A lighter gun will kick harder and faster than a heavy one...you just gotta balance it between whats comfy to carry and whats comfy to shoot.

murf
March 3, 2012, 12:51 AM
it may also be the poor design of the butt of the stock. single-shot 20 guages are notorious kickers. suggest you wear some sort of pad when you shoot that thing. or switch to a pump or over-under gun.

murf

Magnuumpwr
March 3, 2012, 12:54 AM
You could also check into getting a recoil style vest.

EchoM70
March 3, 2012, 01:14 AM
Its the weight of the shotgun...or rather the lack of (weight)...Those single shot 20's weigh what? Maybe 5 pounds or so...firing a nearly an ounce of lead at nearly 1,200 fps...thats gonna kick. For example, a Marlin 1895 in 45-70 weighs about 6 pounds or so and fires bullet that weighs almost an ounce at 1,200 fps...it kicks too.

A lighter gun will kick harder and faster than a heavy one...you just gotta balance it between whats comfy to carry and whats comfy to shoot.

I understand the lightness contributes to the recoil but surely it's not common to be done in 2 or 3 shots is it? And the "soreness" is different from what I've experienced after shooting rifles for awhile.

LJ-MosinFreak-Buck
March 3, 2012, 03:42 AM
I used to have an H&R Topper in 12 gauge with a 3" chamber. I remember shooting 3" heavy geese loads through it and a buddy's 870. The 870 felt like almost nothing. In my H&R, it kicked the bejesus out of me. I could only put 12 shots off before I called quits. It's all about weight, ergonomics, and yes, your body type has a lot to do with it.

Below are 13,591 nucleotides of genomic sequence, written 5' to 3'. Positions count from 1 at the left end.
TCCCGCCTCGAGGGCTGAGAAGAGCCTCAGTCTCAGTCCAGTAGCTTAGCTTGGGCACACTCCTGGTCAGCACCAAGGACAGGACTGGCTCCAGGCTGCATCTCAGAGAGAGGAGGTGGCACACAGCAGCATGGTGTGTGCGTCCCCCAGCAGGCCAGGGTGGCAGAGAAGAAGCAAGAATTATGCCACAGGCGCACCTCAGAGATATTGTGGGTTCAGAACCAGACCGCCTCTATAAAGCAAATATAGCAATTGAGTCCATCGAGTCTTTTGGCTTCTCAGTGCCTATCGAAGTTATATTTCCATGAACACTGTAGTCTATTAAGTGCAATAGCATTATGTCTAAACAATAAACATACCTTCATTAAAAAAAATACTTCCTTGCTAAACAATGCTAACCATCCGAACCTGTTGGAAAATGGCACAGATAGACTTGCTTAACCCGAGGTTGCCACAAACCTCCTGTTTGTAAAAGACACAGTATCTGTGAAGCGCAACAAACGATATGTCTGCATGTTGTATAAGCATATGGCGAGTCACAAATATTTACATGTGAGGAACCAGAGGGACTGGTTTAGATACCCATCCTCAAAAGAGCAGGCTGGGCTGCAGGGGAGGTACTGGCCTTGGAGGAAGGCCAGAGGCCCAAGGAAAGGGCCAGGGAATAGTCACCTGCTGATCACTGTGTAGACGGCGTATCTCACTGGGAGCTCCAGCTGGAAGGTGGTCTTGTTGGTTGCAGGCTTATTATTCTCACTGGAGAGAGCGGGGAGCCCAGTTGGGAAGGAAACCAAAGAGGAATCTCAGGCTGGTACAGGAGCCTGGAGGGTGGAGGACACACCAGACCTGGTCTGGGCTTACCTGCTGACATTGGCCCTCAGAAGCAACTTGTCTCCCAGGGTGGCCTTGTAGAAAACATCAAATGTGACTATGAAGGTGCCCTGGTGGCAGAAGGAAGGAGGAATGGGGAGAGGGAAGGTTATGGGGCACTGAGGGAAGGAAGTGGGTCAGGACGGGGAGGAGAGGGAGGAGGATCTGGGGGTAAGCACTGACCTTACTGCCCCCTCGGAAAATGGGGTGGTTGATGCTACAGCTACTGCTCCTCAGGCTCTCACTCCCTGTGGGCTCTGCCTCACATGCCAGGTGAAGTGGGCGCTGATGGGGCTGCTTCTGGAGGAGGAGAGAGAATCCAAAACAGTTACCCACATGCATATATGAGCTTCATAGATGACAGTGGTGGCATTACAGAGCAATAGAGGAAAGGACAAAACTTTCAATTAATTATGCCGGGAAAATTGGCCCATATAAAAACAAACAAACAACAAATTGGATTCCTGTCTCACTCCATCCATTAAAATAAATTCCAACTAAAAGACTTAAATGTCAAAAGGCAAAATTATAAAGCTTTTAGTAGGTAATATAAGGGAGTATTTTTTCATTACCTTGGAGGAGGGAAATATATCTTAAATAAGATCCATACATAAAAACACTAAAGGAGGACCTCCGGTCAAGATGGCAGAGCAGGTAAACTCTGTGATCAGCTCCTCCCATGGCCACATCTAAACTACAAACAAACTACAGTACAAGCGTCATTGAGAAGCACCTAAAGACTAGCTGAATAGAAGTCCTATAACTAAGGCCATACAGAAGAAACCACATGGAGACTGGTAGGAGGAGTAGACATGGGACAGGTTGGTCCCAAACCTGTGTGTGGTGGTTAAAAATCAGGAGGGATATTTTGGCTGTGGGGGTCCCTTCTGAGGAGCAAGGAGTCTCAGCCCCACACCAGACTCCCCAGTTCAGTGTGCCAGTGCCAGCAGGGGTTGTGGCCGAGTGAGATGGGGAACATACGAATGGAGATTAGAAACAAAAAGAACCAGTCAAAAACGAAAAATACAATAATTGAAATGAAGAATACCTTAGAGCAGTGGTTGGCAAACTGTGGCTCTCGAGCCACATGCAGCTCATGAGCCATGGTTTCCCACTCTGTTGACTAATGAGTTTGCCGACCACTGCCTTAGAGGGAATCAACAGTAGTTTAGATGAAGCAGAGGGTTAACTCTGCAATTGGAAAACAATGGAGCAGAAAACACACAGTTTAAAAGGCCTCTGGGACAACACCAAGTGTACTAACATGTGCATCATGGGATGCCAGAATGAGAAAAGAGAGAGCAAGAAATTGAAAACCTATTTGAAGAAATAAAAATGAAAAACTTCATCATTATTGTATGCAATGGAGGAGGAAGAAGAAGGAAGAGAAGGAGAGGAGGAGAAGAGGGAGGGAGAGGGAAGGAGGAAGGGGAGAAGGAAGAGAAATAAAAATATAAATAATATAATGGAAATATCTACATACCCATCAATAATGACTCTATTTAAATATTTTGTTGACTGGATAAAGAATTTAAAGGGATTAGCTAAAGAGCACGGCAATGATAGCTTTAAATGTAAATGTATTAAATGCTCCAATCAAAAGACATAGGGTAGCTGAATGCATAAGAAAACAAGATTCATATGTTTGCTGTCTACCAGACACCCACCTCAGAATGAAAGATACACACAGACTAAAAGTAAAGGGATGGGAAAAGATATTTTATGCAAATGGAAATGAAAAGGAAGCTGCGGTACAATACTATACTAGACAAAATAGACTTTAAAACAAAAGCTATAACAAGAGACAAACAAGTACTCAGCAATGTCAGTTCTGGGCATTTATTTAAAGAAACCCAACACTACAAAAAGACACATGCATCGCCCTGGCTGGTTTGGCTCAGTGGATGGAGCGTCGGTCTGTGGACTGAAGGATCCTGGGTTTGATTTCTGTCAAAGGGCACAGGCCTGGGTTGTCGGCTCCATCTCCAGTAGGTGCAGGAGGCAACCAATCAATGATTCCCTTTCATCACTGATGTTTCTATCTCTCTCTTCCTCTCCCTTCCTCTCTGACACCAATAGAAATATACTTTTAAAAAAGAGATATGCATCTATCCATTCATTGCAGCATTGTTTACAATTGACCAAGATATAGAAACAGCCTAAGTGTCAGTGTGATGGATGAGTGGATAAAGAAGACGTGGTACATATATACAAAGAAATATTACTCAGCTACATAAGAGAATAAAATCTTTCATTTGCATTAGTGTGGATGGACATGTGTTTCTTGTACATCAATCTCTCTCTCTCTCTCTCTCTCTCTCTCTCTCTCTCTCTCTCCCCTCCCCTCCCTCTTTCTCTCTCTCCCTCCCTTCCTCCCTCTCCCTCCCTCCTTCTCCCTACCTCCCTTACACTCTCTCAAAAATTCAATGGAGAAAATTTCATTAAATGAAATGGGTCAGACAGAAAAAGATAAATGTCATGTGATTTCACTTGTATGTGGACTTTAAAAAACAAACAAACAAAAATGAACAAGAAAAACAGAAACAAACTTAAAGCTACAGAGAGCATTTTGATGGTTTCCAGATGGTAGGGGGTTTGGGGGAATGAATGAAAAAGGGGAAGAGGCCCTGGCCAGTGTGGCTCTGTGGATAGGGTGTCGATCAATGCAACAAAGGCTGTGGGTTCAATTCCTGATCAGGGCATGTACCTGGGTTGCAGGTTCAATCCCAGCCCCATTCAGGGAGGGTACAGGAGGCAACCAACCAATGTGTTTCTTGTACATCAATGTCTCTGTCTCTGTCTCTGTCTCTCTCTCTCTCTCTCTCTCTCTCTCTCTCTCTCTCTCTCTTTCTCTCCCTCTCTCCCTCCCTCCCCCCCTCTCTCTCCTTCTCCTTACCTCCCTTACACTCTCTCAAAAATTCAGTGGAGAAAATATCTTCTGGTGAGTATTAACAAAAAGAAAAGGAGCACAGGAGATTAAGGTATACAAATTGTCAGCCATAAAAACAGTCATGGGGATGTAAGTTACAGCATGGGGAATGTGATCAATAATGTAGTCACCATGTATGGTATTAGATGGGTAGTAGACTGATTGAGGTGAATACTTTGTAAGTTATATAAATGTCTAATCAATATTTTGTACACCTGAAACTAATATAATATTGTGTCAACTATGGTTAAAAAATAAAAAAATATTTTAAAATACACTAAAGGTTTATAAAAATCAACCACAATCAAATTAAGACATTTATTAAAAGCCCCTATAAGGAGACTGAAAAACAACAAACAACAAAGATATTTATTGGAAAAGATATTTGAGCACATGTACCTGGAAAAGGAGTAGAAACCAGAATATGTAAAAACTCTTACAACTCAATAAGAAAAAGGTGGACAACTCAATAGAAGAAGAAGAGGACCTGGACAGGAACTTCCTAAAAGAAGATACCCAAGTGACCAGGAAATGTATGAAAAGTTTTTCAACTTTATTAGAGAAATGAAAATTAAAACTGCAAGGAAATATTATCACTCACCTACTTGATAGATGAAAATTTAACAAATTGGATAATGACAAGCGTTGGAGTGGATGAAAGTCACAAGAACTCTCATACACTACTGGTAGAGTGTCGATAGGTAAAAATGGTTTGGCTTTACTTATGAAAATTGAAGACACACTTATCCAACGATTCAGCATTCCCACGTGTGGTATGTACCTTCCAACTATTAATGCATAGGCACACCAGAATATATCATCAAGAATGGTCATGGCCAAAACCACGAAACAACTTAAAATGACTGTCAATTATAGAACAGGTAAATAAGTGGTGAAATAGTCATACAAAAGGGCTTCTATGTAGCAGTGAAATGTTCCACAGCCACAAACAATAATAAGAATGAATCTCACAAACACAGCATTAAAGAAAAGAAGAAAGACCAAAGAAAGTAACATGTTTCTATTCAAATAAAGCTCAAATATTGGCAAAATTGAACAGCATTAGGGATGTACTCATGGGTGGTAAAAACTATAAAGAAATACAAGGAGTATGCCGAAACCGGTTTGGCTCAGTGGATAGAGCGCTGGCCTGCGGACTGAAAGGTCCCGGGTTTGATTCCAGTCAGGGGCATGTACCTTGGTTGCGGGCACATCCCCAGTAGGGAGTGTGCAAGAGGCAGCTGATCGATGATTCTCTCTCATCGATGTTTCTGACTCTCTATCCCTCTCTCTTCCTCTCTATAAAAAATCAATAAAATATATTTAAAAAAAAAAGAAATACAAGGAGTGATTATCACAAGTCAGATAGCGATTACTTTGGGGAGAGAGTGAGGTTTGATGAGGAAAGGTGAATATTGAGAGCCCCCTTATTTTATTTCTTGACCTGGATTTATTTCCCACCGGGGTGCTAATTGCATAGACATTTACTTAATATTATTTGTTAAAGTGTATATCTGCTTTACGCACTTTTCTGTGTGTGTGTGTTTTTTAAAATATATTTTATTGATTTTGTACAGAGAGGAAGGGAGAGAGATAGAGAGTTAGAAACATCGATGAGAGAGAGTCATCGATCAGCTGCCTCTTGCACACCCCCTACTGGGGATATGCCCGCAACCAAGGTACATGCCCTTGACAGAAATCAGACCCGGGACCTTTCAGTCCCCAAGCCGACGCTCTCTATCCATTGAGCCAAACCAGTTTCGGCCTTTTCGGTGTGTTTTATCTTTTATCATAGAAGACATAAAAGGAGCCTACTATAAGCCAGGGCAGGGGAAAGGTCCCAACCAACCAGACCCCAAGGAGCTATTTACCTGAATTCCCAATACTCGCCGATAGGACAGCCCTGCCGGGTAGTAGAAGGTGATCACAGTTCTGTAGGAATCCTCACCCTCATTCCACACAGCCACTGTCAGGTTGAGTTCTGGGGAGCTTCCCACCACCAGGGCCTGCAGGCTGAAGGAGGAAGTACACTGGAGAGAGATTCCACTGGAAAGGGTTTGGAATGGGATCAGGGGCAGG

I've got a heavy, medium height build, and recoil (most firearms) doesn't bother me. But that shotgun did.

iLikeOldgunsIlikeNewGuns
March 3, 2012, 05:34 AM
As this is in 'general discussion' I'm not afraid to bring rifles into the mix :D

I gotta say, 7.62x54r seems to be a more powerful round than the 30-30, yes?

That being said however, my Marlin 336 has much more 'snap' to the face and punch to the shoulder than my Mosin 91/30. This could be for two reasons, one being the length of the barrel, the Mosin is much longer so the 'blast' is further from me. Second is very likely the weight. The mosin is MUCH heavier than the marlin, so I'm guessing the rifle absorbs much more of the felt recoil. The Marlin seems to have the better overall butt of the two as well, I want to get a pad for my Mosin, but only so it's less likely to slide around when shouldered to aim.